Minister for Agriculture Charlie McConalogue will arrive in Dubai on Friday 8 December to participate in a series of events highlighting the importance of sustainable food systems at the COP28 summit.

Ireland is a world leader in sustainable foods systems from farm to fork and the Minister is using the opportunity to showcase our story as a model for other food producing countries, the Department of Agriculture said.

It added that this builds on consistent engagement by the Minister and his Department at other UN and FAO forums where sustainable food is discussed.

“My attendance at COP is an important opportunity to contribute to the global dialogue on sustainable food systems.

“For the first time, the COP presidency has prioritised the link between climate policy and our food system and, as a food producing nation, it is critically important that Irish agriculture and food is presented on the world stage,” he said.

Minister McConalogue will hold a series of bilateral meetings over the course of the summit.

“These engagements are an important opportunity to highlight the considerable work being done in Ireland to address the challenges of climate change and food security through innovation and systemic change.

"Through sharing our experience, we hope to play a key role in the global transformation of food systems which will be of benefit to all and lead to more sustainable environmental, social and economic outcomes.”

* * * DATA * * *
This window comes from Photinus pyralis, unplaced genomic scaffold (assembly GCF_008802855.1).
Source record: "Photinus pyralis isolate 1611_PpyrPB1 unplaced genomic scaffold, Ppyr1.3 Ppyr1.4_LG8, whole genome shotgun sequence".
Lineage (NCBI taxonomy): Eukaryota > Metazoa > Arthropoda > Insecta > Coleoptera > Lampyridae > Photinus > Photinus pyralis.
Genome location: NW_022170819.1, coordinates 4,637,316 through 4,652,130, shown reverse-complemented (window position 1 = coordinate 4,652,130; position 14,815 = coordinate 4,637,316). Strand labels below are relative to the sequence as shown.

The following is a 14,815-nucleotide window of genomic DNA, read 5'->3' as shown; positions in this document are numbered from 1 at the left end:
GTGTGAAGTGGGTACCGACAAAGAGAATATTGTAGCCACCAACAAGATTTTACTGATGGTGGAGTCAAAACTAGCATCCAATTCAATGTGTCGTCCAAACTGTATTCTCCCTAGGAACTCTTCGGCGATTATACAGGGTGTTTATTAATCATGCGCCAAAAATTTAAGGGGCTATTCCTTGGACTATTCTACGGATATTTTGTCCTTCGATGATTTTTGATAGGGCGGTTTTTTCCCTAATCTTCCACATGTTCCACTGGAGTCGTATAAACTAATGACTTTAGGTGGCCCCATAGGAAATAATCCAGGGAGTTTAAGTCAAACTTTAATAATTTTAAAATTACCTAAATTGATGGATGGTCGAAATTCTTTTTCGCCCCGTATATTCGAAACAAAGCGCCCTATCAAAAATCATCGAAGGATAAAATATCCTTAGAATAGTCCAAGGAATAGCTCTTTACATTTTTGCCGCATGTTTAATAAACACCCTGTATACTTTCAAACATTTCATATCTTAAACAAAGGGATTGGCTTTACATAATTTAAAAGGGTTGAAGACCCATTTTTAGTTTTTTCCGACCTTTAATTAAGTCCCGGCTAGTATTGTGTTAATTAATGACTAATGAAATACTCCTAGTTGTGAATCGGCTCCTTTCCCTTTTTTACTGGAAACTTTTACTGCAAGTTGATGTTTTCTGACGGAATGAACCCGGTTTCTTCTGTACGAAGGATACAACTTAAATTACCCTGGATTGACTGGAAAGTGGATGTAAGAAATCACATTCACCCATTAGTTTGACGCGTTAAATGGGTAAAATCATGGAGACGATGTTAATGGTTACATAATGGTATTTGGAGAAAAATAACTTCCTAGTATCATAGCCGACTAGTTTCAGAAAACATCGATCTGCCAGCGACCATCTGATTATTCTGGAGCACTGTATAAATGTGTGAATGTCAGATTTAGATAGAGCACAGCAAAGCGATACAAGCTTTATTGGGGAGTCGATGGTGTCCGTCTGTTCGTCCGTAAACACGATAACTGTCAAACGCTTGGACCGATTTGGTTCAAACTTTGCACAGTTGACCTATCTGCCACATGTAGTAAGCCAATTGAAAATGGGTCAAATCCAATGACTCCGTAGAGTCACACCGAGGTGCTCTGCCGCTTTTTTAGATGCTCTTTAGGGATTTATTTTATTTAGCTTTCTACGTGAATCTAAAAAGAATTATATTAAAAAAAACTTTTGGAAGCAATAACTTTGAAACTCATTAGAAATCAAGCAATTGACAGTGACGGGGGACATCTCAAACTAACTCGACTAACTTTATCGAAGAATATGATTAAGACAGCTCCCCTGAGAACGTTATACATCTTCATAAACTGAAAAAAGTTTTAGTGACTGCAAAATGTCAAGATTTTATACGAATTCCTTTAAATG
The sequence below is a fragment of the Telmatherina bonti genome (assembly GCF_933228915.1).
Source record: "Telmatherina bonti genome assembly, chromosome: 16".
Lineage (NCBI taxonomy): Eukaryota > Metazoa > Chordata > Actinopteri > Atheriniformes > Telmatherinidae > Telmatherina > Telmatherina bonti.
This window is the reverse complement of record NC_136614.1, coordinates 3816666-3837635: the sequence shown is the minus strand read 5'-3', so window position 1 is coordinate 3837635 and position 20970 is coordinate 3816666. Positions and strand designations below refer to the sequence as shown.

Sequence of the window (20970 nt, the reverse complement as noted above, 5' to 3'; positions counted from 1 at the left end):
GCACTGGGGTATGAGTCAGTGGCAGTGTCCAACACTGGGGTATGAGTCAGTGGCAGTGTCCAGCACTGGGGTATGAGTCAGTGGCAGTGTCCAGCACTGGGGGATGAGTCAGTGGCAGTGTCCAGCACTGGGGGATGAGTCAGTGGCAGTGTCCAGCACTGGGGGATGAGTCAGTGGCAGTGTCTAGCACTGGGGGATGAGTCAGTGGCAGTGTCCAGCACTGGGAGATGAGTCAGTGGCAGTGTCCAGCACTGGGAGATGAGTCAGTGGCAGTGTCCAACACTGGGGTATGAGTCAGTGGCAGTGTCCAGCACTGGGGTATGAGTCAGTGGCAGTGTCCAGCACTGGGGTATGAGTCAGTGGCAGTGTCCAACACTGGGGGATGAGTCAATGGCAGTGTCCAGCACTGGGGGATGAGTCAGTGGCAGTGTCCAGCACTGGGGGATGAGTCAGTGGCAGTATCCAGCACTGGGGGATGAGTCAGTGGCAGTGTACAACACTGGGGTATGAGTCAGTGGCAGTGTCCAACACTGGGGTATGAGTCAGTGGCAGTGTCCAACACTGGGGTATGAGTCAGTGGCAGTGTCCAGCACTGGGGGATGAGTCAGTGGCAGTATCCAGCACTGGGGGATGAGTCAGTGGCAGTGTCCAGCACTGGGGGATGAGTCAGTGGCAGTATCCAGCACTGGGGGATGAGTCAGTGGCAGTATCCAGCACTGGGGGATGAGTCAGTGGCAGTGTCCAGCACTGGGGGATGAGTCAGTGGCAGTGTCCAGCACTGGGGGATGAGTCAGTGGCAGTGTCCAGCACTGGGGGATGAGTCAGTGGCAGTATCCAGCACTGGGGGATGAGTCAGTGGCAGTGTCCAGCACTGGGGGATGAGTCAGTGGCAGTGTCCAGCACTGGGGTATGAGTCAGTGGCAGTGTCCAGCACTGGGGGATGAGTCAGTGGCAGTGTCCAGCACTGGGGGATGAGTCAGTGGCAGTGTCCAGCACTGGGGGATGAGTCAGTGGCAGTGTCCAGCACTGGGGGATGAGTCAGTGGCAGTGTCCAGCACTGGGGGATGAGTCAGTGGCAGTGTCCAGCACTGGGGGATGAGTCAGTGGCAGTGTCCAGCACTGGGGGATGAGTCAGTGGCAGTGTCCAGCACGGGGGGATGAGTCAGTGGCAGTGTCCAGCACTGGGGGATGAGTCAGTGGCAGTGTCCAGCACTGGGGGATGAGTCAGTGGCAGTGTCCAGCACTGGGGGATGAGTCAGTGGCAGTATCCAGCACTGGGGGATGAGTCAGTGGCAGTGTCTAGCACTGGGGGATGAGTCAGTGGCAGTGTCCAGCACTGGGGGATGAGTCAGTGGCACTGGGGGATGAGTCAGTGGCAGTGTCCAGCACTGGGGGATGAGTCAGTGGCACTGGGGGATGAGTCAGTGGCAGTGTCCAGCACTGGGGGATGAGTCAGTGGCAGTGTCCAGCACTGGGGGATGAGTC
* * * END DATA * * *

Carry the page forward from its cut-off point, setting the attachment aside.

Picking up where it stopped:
Leading voice

During the summit, Ireland will co-host an event with the COP presidency, UAE, entitled 'A Sustainable Food Systems Approach to Innovation for Climate Action'.

“Ireland is a leading voice in advocating for global food systems transformation, based on an appreciation of the central importance of farming, fishing and food production to rural and coastal communities.

"We have strongly supported the UN Food Systems Summit process and are working with partners globally to promote sustainable food systems approaches,” the Minister said.

“Ireland’s pasture-based livestock farming and improving our overall sustainability can do a lot to contribute to climate mitigation.

"Irish agriculture has many natural advantages in terms of food production, in particular, a nine-month outdoor grazing season which is very rare internationally, in what is an increasingly global food supply system, but we know we can improve even more.

“We are therefore at the forefront of research nationally and internationally, driving innovation, and working with farmers and food businesses to support implementation on farms and across the value chain,” he said.